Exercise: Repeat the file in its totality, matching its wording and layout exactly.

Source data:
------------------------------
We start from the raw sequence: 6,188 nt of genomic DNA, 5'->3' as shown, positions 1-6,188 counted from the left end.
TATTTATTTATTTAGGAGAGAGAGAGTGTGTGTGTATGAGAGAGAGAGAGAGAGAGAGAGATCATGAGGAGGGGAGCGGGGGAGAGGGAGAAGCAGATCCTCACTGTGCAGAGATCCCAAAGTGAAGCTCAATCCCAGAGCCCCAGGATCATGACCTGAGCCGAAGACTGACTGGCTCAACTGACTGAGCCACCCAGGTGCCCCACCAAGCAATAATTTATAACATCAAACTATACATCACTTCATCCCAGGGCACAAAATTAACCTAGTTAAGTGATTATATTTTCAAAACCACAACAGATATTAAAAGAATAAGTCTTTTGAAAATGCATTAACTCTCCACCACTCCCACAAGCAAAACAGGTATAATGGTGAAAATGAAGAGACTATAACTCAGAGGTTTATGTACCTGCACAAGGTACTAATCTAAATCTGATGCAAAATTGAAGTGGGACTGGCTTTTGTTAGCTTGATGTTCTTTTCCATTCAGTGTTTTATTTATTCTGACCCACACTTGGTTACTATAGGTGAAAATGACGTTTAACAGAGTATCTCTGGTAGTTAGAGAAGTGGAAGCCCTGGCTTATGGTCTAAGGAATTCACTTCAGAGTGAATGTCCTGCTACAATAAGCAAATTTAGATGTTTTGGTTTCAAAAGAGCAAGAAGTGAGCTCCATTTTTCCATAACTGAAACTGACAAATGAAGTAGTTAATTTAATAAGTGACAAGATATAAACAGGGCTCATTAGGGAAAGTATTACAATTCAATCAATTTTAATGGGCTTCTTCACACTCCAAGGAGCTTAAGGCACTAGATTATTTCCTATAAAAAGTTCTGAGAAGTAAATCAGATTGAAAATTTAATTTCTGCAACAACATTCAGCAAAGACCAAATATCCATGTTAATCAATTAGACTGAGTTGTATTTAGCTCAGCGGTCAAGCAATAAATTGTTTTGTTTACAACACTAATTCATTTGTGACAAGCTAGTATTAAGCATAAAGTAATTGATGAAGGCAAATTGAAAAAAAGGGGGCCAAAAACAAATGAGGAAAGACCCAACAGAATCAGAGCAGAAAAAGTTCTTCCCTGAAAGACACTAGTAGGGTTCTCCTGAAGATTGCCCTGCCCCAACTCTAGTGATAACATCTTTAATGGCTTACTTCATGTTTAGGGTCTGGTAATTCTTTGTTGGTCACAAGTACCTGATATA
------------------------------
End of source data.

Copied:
We start from the raw sequence: 6,188 nt of genomic DNA, 5'->3' as shown, positions 1-6,188 counted from the left end.
TATTTATTTATTTAGGAGAGAGAGAGTGTGTGTGTATGAGAGAGAGAGAGAGAGAGAGAGATCATGAGGAGGGGAGCGGGGGAGAGGGAGAAGCAGATCCTCACTGTGCAGAGATCCCAAAGTGAAGCTCAATCCCAGAGCCCCAGGATCATGACCTGAGCCGAAGACTGACTGGCTCAACTGACTGAGCCACCCAGGTGCCCCACCAAGCAATAATTTATAACATCAAACTATACATCACTTCATCCCAGGGCACAAAATTAACCTAGTTAAGTGATTATATTTTCAAAACCACAACAGATATTAAAAGAATAAGTCTTTTGAAAATGCATTAACTCTCCACCACTCCCACAAGCAAAACAGGTATAATGGTGAAAATGAAGAGACTATAACTCAGAGGTTTATGTACCTGCACAAGGTACTAATCTAAATCTGATGCAAAATTGAAGTGGGACTGGCTTTTGTTAGCTTGATGTTCTTTTCCATTCAGTGTTTTATTTATTCTGACCCACACTTGGTTACTATAGGTGAAAATGACGTTTAACAGAGTATCTCTGGTAGTTAGAGAAGTGGAAGCCCTGGCTTATGGTCTAAGGAATTCACTTCAGAGTGAATGTCCTGCTACAATAAGCAAATTTAGATGTTTTGGTTTCAAAAGAGCAAGAAGTGAGCTCCATTTTTCCATAACTGAAACTGACAAATGAAGTAGTTAATTTAATAAGTGACAAGATATAAACAGGGCTCATTAGGGAAAGTATTACAATTCAATCAATTTTAATGGGCTTCTTCACACTCCAAGGAGCTTAAGGCACTAGATTATTTCCTATAAAAAGTTCTGAGAAGTAAATCAGATTGAAAATTTAATTTCTGCAACAACATTCAGCAAAGACCAAATATCCATGTTAATCAATTAGACTGAGTTGTATTTAGCTCAGCGGTCAAGCAATAAATTGTTTTGTTTACAACACTAATTCATTTGTGACAAGCTAGTATTAAGCATAAAGTAATTGATGAAGGCAAATTGAAAAAAAGGGGGCCAAAAACAAATGAGGAAAGACCCAACAGAATCAGAGCAGAAAAAGTTCTTCCCTGAAAGACACTAGTAGGGTTCTCCTGAAGATTGCCCTGCCCCAACTCTAGTGATAACATCTTTAATGGCTTACTTCATGTTTAGGGTCTGGTAATTCTTTGTTGGTCACAAGTACCTGATATA